Experiments at home are a great way to acquaint children with the basics of physics and chemistry, and to facilitate understanding of complex abstract laws and terms with the help of a visual demonstration. Moreover, for their implementation it is not necessary to acquire expensive reagents or special equipment. After all, without thinking, we do experiments every day at home - from adding slaked soda to the dough to connecting batteries to the flashlight. Read on to find out how easy, simple and safe to conduct interesting experiments.
Chemical experiments at home
Immediately in the head there is the image of a professor with a glass bulb and scorched eyebrows? Do not worry, our chemical experiments at home are completely safe, interesting and useful. Thanks to them, the child will easily remember what exo- and endothermic reactions are and what is the difference between them.
So, let's make hatching dinosaur eggs, which can be successfully used as bathroom bombs.
For the experience we need:
- small dinosaur figures;
- baking soda;
- vegetable oil;
- lemon acid;
- food coloring or liquid watercolor paints.
The order of the experiment
- Pour ½ cup of soda into a small bowl and add about ¼ tsp. liquid paints (or dissolve 1-2 drops of food coloring in ¼ tsp. of water), mix the soda with your fingers to get a uniform color.
- Add 1 tbsp. l citric acid. Mix the dry ingredients thoroughly.
- Add 1 tsp. vegetable oil.
- You should have a crumbly dough that barely clumps together when pressed. If it does not want to stick together at all, then slowly add by ¼ tsp. oil until you achieve the desired consistency.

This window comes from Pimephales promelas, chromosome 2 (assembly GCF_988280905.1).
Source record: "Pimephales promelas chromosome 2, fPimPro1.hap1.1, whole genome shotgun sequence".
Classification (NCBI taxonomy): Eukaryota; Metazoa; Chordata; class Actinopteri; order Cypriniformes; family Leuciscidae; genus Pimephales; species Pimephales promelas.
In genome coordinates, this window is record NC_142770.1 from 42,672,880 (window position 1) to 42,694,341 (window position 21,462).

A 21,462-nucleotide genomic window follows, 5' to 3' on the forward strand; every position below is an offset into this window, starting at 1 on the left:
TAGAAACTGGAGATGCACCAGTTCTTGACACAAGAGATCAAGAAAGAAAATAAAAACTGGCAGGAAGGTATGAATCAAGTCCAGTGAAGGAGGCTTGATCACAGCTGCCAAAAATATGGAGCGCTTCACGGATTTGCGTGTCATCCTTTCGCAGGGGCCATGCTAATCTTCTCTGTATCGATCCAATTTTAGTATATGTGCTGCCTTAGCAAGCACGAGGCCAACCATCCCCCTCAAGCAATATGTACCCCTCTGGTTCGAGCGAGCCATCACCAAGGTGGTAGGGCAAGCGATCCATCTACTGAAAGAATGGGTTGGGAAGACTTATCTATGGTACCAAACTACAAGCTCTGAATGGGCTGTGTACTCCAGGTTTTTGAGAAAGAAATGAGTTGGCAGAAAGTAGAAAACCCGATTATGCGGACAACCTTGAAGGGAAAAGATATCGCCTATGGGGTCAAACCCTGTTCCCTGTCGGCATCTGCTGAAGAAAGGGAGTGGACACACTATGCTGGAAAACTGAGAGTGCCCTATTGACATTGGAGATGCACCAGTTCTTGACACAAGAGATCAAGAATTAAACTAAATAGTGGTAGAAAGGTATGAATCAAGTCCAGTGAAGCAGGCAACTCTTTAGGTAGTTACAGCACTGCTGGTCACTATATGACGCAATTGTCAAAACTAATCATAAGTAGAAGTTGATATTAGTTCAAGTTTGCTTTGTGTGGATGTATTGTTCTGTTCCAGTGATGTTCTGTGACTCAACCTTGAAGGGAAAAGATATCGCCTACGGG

- Now take a dinosaur figure and stick it with dough in the shape of an egg. It will be very fragile at the beginning, so it should be postponed overnight (minimum 10 hours) to harden.
- Then you can start a fun experiment: type water in the bathroom and throw an egg into it. It will fiercely hiss, dissolving in water. When touched, it will be cold, because it is an endothermic reaction between acid and alkali, with absorption of heat from the environment.
Please note that the bathroom may become slippery due to the addition of oil.
Experiments at home, the results of which can be touched and touched, are very popular with children. These include this fun project, which ends with a large amount of dense fluffy colored foam.
For it will need:
- safety glasses for the child;
- dry active yeast;
- warm water;
- hydrogen peroxide 6%;
- dishwashing detergent or liquid soap (non-antibacterial);
- plastic glitter (necessarily non-metallic);
- food colorings;
- 0.5 liter bottle (it is best to take a bottle with a wide bottom, for greater stability, but ordinary plastic will also work).
The experience itself is extremely simple:
- 1 tsp dry yeast dissolve in 2 tbsp. l warm water.
- In a bottle placed in a sink or dishes with high sides, pour ½ cup of hydrogen peroxide, a drop of dye, glitter and some dishwashing liquid (a few taps on the dispenser).
- Insert a funnel and pour in the yeast. The reaction will begin immediately, so act quickly.
Yeast acts as a catalyst and accelerates the release of hydrogen by peroxide, and when the gas interacts with soap, it creates a huge amount of foam. This is an exothermic reaction, with the release of heat, so if you touch the bottle after the "eruption" stops, it will be warm. As the hydrogen evaporates immediately, there simply remains a lather with which to play.
Experiments in physics at home